Ballroom Thieves’ Devin Mauch emerged from lockdown as an ex-drummer with a new artistic passion
Devin Mauch ’11 shares with Lauren Daley ’05 of The Boston Globe how he explored his art through pyrography during the pandemic.
This article was first published on The Boston Globe.
In 2020, Devin Mauch answered the call of the wild.
Venues were shuttered, the world locked down, and for the first time in his adult life, Mauch wasn’t drumming in Boston-grown folk-rock band The Ballroom Thieves.
Instead he tapped into his inner Thoreau. The Portland, Maine, resident ventured solo into the wilds of his home state on days-long expeditions, from thick woods to craggy shores, mountains to isolated islands.
“For a long time, my full-time commitment, everything I put my energy into revolved around the band. It was the first time that I could hone in on myself. I felt reconnected with nature,” said Mauch, 33. “It was a defining year for my art.”
He’s not referring to music but pyrography, the art of burning images, often into wood. He’d dabbled in the craft since middle school.
This summer, Mauch amicably left the band to focus on The Wild Electric, a brand pulling “inspiration from adventure.” You might browse his online gallery for wood art, a branded leather coaster, T-shirt, or print, or to commission work.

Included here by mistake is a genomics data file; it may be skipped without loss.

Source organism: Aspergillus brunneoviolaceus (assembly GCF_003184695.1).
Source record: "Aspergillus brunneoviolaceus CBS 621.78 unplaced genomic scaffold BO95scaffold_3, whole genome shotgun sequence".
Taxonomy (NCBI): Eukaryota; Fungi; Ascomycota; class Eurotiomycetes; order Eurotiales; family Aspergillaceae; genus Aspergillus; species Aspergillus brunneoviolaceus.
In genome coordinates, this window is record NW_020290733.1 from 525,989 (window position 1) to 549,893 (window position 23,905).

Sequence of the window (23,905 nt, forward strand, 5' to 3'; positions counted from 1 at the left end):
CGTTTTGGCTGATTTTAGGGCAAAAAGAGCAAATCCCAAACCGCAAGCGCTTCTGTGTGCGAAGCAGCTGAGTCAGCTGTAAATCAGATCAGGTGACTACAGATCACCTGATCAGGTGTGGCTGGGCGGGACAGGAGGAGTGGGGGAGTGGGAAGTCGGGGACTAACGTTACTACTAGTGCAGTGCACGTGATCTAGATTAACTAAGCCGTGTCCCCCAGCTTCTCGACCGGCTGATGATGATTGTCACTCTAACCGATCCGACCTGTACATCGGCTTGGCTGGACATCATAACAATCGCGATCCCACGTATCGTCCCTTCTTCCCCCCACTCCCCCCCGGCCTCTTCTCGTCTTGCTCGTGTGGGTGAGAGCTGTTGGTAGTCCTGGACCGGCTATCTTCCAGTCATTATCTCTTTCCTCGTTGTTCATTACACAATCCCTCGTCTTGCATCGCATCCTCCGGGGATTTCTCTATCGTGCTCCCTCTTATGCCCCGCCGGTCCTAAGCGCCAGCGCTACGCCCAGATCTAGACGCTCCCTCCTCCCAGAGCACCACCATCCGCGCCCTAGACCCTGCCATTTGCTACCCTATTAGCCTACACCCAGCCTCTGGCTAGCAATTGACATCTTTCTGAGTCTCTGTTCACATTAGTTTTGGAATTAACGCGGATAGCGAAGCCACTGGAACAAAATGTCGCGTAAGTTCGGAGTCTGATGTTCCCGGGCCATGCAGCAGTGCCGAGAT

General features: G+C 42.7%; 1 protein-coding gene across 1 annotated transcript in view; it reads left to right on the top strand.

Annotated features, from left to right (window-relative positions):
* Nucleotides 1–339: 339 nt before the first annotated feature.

Scrolling @thewildelectric’s Instagram, see a peregrine falcon burnt into birch, mountain and forest in its body. Or mountainscapes, starry nights burnt into a mahogany guitar, an antique rowing oar, vintage skis from the 1940s. There’s a wolf howling at the moon, pines growing in his neck, a crack in the slab making for a lunar contour, uncountable black dots burning a night sky.
“I’ve always felt a connection to wolves,” he says with a laugh. “If someone forced me to pick a spirit animal,” it would be a wolf.
Pyrography “is therapy for me, honestly,” Mauch says. “It’s alone time that I never prioritized before. That’s not something that comes your way when you’re on the road. [It’s] been really good for my mental health. I could just be burning dots for 10 hours alone, but there’s a really peaceful way I experience that.”
As for his process — which you can watch on Instagram — he’ll typically start by sketching on the wood itself.
“I’m often starting off with an animal, building landscapes within them, based off of a recent trip I’ve done,” he said. He uses a Colwood Olympiad burner to sear in the image. “Drawing with fire takes time. The biggest burn I’ve done was 45 hours.”
Mauch hails from New York’s Hudson Valley. His parents gave him a wood-burning kit when he was a kid. “It was more a child’s crafting set, nothing serious, but I was exposed to it. After college [at Stonehill], living in Boston, I really dove in.”
During the pandemic, he “did a deep dive into solo backpacking and camping. It helped me remember how interconnected everything is. I was inspired to weave different aspects of the natural world together.”
He played his last Ballroom Thieves shows in July, but “can’t say I’ll never go back to music in some form. They’re continuing on; I’m going to keep exploring this. Right now, this is really putting a fire in my belly.”